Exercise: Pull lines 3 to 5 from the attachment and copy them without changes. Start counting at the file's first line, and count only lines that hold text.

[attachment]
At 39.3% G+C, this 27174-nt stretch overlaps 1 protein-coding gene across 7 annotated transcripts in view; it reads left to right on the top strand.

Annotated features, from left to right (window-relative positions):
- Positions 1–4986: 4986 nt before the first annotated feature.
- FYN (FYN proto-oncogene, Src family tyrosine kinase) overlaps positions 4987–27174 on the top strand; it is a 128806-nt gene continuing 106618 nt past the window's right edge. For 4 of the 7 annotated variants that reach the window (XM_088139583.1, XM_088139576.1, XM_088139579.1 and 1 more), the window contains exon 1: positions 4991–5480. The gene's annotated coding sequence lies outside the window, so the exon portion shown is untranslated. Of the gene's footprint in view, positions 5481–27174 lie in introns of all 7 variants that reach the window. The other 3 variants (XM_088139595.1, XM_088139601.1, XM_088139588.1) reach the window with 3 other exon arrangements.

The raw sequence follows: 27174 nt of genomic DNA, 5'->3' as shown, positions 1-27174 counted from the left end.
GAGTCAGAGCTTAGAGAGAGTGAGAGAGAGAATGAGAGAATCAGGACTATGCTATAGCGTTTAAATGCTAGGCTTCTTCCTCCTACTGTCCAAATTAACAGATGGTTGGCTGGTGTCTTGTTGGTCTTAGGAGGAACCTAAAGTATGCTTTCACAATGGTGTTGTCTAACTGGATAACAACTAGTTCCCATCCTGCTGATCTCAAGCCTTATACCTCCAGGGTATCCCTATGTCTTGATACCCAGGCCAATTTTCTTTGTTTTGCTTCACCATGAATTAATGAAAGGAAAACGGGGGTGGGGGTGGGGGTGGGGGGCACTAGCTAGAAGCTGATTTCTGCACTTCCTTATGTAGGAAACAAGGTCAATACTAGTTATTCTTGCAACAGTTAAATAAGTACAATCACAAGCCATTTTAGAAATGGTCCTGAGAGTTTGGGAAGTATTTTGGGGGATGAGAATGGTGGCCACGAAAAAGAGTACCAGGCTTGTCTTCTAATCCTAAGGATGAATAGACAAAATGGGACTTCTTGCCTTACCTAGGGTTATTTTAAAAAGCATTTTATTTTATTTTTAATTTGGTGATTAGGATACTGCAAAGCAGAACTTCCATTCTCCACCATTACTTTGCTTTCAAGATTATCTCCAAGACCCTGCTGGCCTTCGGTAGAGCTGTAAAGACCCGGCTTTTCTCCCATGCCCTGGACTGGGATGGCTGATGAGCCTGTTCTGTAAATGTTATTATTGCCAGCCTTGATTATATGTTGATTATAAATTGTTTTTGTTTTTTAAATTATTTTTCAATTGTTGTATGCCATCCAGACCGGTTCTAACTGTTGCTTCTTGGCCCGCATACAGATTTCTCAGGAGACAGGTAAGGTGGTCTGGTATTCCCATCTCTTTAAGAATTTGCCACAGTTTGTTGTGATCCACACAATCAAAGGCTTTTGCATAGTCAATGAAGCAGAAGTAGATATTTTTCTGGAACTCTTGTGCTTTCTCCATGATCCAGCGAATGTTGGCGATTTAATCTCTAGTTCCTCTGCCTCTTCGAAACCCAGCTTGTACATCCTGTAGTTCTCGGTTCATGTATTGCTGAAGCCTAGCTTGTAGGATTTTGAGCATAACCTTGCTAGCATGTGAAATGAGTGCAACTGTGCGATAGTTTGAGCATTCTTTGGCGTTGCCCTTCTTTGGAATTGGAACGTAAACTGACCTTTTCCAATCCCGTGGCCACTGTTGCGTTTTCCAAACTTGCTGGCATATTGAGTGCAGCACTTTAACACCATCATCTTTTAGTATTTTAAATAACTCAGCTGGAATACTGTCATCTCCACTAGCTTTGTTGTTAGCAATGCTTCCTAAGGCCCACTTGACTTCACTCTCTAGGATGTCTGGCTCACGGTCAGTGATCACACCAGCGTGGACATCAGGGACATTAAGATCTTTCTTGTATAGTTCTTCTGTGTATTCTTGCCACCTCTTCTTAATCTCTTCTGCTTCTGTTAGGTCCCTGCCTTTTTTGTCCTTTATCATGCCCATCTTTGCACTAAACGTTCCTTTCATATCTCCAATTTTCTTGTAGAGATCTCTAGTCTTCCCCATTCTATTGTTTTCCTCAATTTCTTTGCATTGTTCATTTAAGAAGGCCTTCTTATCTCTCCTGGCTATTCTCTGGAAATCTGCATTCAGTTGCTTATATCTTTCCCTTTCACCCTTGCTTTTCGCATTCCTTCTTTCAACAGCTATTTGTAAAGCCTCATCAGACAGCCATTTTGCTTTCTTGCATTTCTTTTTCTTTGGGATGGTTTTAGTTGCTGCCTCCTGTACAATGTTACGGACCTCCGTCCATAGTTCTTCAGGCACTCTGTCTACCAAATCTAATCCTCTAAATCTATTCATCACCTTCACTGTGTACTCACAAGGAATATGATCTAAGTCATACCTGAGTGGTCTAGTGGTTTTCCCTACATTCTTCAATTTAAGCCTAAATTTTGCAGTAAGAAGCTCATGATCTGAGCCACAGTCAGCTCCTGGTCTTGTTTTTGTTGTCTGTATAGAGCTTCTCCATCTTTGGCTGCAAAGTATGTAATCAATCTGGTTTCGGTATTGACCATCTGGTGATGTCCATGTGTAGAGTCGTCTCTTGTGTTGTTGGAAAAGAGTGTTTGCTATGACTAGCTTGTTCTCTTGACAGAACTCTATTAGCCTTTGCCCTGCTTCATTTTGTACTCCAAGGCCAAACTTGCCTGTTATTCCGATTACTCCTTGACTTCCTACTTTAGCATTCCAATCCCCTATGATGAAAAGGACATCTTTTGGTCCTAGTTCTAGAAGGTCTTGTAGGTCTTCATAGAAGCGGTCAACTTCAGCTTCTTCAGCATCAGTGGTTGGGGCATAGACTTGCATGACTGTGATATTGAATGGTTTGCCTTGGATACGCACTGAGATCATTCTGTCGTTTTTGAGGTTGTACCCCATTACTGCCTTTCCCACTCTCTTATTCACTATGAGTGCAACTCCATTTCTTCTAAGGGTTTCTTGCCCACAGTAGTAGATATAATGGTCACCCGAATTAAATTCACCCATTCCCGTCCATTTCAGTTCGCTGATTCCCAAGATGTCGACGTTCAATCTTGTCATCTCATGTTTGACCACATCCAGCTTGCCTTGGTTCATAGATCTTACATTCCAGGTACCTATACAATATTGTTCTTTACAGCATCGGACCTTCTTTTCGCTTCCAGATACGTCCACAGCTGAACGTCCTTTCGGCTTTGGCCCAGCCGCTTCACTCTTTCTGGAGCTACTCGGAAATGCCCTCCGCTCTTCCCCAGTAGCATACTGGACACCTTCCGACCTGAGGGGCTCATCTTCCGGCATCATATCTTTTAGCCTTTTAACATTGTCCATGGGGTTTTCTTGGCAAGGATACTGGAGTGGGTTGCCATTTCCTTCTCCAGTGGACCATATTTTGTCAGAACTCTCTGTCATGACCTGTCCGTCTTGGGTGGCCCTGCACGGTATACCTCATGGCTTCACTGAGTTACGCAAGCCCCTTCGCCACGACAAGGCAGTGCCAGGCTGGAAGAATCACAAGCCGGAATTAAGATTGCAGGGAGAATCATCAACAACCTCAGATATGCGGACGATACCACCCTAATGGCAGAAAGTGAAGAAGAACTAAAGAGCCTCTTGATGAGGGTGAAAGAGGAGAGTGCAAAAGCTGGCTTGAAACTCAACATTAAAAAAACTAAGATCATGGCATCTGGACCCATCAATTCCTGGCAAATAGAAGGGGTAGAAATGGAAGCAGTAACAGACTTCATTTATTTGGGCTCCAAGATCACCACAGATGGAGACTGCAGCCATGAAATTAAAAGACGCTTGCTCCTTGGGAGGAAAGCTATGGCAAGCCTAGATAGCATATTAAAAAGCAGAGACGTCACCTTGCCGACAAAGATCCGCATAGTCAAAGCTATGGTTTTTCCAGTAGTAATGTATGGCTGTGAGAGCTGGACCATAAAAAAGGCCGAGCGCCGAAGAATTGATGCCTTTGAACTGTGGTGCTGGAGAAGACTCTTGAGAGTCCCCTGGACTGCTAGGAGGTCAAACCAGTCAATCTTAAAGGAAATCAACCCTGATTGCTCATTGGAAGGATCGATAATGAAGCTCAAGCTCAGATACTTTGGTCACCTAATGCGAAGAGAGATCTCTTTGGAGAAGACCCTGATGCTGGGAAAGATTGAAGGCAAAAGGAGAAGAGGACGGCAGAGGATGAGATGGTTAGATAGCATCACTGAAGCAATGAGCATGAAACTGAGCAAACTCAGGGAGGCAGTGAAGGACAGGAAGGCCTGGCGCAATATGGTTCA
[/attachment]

- Positions 1–4986: 4986 nt before the first annotated feature.
- FYN (FYN proto-oncogene, Src family tyrosine kinase) overlaps positions 4987–27174 on the top strand; it is a 128806-nt gene continuing 106618 nt past the window's right edge. For 4 of the 7 annotated variants that reach the window (XM_088139583.1, XM_088139576.1, XM_088139579.1 and 1 more), the window contains exon 1: positions 4991–5480. The gene's annotated coding sequence lies outside the window, so the exon portion shown is untranslated. Of the gene's footprint in view, positions 5481–27174 lie in introns of all 7 variants that reach the window. The other 3 variants (XM_088139595.1, XM_088139601.1, XM_088139588.1) reach the window with 3 other exon arrangements.

The raw sequence follows: 27174 nt of genomic DNA, 5'->3' as shown, positions 1-27174 counted from the left end.